China Aircraft Carrier Type 001A
The Type 001A, with a likely hull number 17, will be China's second, and first homebuilt aircraft carrier. Once it enters service in 2020, it will make the PLAN the world's second (but still distant) most powerful aircraft carrier force.
China Aircraft Carrier Type 001A

Dalian Shipyard

Dalian Shipyard, part of CSIC, is where China’s first domestic carrier, CV-17, was built. It will also likely be the builder for China’s first, nuclear powered supercarrier.

China’s first domestically built carrier, “Type 001A”, is making brisk progress in its Dalian drydock. Tracing its design to the Soviet Admiral Kuznetsov class of aircraft carriers, the Type 001A will displace around 60,000-70,000 tons, is powered by steam turbines, and will carry between 30 and 40 helicopters and J-15 fighter jets. Type 001A first began construction in late 2014, and is expected to be launched in 2017, with commissioning in 2019-2020 timeframe. Since the beginning of the year, many modules have been assembled, including the below-deck hangar bay, openings for aircraft elevators, and in new photos, the ship’s ski jump soon to be welded to the carrier’s front.

China Aircraft Carrier Type 001A Ski Jump

Ski Jump Ramp

This part of the ski ramp, hoisted by a crane at the Dalian Shipyard, will enable the Type 001A aircraft carrier to launch J-15 fighters for strike and air superiority missions.

Short Takeoff But Arrested Recovery (STOBAR) type aircraft carriers differ from aircraft carriers like the USN’s Nimitz class (which uses catapults to boost aircraft into the skies) in that they use a ski ramp mounted at the aircraft carrier’s front to set the launching aircraft at an forward and upwards trajectory. The Liaoning, China’s first aircraft carrier, uses ski ramps to launch its J-15 jet fighters.

China J-15 "Flying Sharks" Carrier Fighters in flight above the sea

Flying Sharks

Gaoshan, a famous CGI artist of Chinese aircraft, shows two J-15 “Flying Shark” carrier fighters with full loads of anti-air and anti-ship missiles. The J-15 can take off from the ski ramps of the Liaoning and Type 001A with a decent mixed payload of air-to-air missiles, guided bombs and fuel, but it could carry much more if it operated on a catapult-equipped aircraft carrier.

The advantage of STOBAR carriers is that they are simpler to build and operate than a catapault, not to mention cheaper. That comes at a price; they are only suitable for launching fighter/attack jets, which have a high enough thrust/weight ratio to reach high speeds needed to launch off a ski ramp. (Some fighter jets, like the J-15, have enough engine output to take off with a useful surface attack load and decent fuel load.) Subsonic aircraft, such as transport aircraft, airborne early warning and anti-submarine warfare aircraft are unable to launch off a ski ramp. This limits the aircraft carrier’s varied support aircraft to slower and smaller helicopter platforms.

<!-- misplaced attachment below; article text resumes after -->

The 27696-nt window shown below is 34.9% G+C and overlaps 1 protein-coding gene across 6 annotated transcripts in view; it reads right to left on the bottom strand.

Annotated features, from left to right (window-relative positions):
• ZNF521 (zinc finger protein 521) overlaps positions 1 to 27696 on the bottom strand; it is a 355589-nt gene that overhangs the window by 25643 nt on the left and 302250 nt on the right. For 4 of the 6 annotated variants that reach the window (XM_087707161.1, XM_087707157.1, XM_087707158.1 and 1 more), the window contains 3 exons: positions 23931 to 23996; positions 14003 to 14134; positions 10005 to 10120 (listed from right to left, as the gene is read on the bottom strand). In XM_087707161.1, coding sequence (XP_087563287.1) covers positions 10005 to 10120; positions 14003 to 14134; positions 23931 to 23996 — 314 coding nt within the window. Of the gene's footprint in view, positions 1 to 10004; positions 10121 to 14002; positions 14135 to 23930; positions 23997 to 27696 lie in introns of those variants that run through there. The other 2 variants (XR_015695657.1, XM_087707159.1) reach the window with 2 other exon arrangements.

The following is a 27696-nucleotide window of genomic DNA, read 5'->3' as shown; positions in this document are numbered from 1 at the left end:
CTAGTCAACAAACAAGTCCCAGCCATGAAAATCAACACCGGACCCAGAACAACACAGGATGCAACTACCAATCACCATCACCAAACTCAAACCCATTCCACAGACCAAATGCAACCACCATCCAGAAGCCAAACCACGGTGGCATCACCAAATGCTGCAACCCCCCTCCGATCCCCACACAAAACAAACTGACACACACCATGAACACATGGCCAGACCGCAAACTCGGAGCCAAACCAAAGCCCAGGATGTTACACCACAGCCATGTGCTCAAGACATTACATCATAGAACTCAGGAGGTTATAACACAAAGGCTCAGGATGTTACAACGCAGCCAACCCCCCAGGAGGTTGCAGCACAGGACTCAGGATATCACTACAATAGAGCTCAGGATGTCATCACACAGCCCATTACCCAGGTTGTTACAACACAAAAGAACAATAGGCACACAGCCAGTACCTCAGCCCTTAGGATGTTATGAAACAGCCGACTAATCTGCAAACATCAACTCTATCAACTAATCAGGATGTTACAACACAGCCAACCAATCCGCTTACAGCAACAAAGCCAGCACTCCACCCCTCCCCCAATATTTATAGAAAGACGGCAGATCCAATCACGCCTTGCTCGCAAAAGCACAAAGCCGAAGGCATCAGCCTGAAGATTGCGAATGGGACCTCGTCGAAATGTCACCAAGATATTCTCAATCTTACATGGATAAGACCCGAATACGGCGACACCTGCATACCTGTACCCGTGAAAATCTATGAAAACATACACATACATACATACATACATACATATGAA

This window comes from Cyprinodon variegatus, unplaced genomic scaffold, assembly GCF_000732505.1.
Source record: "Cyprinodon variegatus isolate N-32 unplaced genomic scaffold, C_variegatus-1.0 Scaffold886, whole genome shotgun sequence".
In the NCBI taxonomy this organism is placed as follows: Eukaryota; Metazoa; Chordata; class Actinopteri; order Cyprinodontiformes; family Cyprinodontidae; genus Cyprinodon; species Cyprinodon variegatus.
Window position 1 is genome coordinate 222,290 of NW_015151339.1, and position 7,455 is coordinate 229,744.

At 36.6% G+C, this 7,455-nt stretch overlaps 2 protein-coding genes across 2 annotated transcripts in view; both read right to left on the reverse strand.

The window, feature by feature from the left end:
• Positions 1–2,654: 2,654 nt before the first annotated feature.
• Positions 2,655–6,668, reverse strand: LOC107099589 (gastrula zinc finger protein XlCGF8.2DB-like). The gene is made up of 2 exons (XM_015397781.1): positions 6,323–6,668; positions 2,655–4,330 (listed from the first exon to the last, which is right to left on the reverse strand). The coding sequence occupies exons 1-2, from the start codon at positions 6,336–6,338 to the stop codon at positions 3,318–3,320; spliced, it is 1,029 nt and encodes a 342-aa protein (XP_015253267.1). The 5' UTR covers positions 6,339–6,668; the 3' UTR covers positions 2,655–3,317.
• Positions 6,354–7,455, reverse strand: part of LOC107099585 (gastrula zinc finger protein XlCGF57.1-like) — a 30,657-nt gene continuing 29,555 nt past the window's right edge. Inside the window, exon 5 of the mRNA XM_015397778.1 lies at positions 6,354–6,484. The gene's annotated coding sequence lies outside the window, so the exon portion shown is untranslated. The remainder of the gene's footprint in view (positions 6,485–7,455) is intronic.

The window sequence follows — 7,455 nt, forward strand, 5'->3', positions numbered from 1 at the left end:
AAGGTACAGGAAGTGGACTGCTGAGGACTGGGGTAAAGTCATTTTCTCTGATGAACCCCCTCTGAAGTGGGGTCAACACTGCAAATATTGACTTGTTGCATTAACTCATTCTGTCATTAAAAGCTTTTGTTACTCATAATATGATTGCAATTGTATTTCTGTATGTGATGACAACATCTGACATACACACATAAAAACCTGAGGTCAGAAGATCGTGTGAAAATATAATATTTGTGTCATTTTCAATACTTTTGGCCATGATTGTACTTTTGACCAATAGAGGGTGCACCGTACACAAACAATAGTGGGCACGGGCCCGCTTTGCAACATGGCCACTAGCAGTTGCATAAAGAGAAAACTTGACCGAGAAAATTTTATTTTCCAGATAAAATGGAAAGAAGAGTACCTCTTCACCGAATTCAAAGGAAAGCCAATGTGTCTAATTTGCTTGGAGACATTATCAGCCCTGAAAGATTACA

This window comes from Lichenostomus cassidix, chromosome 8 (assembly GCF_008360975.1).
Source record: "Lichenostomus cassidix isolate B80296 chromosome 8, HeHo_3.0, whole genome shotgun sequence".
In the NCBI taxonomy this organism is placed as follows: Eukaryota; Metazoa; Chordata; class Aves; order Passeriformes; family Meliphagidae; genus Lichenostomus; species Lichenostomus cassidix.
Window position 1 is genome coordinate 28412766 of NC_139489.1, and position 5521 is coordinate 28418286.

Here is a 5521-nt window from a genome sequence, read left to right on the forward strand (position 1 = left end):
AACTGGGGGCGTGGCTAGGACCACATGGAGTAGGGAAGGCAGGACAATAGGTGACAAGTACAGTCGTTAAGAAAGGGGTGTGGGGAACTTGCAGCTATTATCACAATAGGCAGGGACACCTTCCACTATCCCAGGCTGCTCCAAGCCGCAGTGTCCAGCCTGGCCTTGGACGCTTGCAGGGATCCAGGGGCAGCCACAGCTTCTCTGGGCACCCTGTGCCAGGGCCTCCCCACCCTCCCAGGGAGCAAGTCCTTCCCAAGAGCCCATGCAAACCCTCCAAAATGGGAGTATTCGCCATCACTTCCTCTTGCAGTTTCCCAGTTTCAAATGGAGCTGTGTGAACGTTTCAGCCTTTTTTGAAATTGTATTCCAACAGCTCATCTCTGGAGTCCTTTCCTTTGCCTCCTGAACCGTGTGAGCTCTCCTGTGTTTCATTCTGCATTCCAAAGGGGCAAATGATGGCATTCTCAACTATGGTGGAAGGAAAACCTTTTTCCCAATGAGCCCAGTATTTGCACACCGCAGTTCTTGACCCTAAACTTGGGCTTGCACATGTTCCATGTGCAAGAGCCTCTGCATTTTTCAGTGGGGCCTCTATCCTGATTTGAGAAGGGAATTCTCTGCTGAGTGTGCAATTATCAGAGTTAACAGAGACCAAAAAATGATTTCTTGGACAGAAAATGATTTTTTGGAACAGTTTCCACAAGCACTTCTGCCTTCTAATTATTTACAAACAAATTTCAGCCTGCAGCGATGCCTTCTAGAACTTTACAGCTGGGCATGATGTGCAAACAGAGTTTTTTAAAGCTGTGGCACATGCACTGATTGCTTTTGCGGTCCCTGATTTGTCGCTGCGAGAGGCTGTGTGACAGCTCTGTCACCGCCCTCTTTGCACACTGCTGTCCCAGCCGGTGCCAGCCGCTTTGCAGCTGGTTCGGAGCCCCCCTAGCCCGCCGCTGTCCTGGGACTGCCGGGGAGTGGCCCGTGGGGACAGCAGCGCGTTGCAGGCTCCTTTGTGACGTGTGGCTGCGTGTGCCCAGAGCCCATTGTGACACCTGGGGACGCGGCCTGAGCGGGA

China Aircraft Carrier Type 001A

A Chip off the Old Block

The Type 001A aircraft carrier will be largely similar to the Liaoning, its Soviet designed predecessor, in order to same costs, time and crew training while the first truly indigenous Chinese aircraft carriers Type 002 and Type 003 get ready by 2030. While limited in some ways, the Type 001A and Liaoning carriers are still potent air superiority and defense platforms, giving aerial cover to Chinese naval task forces far away from the Mainland.

Of course, the Type 001A is still far from completion, and even when the hull itself is finished and launched, it will require years more of work to install electronics, crew amenities, and aircraft maintenance equipment. However, it should be able to run up to full capacity more rapid than its sister ship the Liaoning, since the PLAN will have nearly a decade of experience in operating carriers by this point. Like the Liaoning, it will play a critical role in building up China’s carrier pilot cadre, in addition to providing air defense and limited surface strike capabilities for Chinese surface warfare mission near and far aboard.

China Huangdicun EMALS Catapult Aircraft Carrier

A Tale of Two Catapults

At the Huangdicun naval base in Liaoning Province, these January 2016 satellite photos show that the lower catapult, with the red sheds, is almost if not already complete. Its completely rectangular layout, compared to the other catapult, suggests that the lower catapult uses EMALS, since that regular shape is highly suitable for linear magnetic motor installation. The wider base of the unfinished catapult is likely to be steam powered; that extra room is suitable for housing equipment to launch the steam piston.

The deployment of a ski ramp, though, doesn’t mean this is the plan for following Chinese carriers. To look into the future, we need to look south at Huangdicun, Liaoning, where the PLAN is getting ready to test aircraft carrier catapults. Satellite imagery dating to early 2016 shows the construction of two parallel catapult trenches at the test site; the wider trench is suspected to be equipped for a Electromagnetically Assisted Aircraft Launch System (EMALS) catapult. First used by the Ford class carrier, a EMALS catapult uses a linear motor drive, instead of steam pistons on older catapults, to accelerate the catapult shuttle holding the aircraft’s nosegear on the flight deck. Compared to steam catapautls, EMALS catapults are less maintenance intensive, mechanically simpler and have greater power and flexibility to launch aircraft of different sizes. If the Chinese EMALS catapult is selected and successful, the future Chinese aircraft carriers would be a truly formidable force.

Thanks to Vincent at China Defense Forum for noting the correct province Huangdicun is located in.

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